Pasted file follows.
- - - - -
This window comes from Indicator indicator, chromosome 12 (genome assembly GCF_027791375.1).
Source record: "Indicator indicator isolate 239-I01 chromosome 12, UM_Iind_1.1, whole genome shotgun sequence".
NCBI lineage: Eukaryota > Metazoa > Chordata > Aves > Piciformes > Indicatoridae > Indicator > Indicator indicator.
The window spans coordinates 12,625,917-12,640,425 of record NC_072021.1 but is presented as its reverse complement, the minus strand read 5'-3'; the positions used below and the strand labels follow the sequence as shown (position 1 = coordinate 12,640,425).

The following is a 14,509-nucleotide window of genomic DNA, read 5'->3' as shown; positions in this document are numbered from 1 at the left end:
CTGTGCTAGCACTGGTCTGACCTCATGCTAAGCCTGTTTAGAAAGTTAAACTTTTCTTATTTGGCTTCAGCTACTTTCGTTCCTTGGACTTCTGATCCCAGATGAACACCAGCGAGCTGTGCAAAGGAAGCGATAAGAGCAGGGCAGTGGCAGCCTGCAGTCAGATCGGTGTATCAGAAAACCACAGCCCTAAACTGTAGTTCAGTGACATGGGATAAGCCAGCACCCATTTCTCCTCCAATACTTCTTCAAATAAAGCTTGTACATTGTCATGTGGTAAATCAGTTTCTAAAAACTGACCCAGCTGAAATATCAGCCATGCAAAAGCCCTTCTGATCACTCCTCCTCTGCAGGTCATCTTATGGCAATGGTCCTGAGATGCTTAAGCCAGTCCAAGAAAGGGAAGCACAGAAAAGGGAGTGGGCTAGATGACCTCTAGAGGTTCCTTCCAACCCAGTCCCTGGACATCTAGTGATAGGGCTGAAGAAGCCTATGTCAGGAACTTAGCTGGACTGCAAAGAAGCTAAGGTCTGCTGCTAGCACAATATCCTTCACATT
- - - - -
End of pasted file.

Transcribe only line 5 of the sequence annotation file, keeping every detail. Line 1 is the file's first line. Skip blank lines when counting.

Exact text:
The following is a 14,509-nucleotide window of genomic DNA, read 5'->3' as shown; positions in this document are numbered from 1 at the left end: